Petition number one, filed October 27, 1981, alleged that appellant committed burglary in violation of Penal Code section 459, three counts of forcible rape in concert in violation of Penal Code sections 261, subd. (2) and 264.1, and one count of forcible oral copulation in concert in violation of Penal Code section 288a, subd. (c).  A fitness hearing was held, and on November 13, 1981, appellant was found unfit to be tried as a juvenile 1 under W & IC section 707.   Thereafter, an adult case was filed against him which resulted in his commitment on July 12, 1983, to the California Youth Authority (“CYA”) for a term of six years 2 against which he was credited with 391 days, for the sex offenses.  (L.A. Case No. A380258.)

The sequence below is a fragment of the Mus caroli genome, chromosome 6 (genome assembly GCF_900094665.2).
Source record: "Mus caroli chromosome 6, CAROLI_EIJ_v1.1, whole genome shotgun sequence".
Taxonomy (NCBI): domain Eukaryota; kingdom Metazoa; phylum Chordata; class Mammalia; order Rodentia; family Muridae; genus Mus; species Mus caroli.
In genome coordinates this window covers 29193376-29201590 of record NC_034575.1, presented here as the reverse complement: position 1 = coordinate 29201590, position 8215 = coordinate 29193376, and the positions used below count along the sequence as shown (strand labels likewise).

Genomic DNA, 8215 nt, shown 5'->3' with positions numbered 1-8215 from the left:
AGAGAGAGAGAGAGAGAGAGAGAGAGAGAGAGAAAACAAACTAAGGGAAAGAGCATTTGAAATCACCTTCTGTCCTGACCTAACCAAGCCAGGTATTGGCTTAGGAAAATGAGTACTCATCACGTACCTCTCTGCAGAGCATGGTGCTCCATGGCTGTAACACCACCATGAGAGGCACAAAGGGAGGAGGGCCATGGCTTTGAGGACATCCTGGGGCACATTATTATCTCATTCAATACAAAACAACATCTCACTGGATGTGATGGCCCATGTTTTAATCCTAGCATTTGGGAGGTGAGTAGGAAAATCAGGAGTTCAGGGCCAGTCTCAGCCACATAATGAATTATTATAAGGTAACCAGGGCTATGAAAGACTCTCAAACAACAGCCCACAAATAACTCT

Petition number two was filed in the instant case on June 16, 1982, alleging robbery of Charlie Williams in violation of Penal Code section 211.

Petition number three was filed on August 10, 1982.   It alleged a subsequent robbery of Williams, with a firearm use, in violation of Penal Code section 12022.5, as well as forcibly dissuading the victim from testifying in violation of Penal Code section 136.1, subd. (c)(1).   Another fitness hearing was held, and on August 26, 1982, appellant was again found unfit to be tried as a juvenile.  (W & IC, § 707.)   We do not know the disposition of this case.3

In the instant case involving the second petition, the People did not move to find appellant unfit to be tried as a juvenile.   An adjudication hearing was held and on August 13, 1982, the petition was sustained.   After a disposition hearing, held on August 30, 1982, appellant was committed to CYA for a term of five years.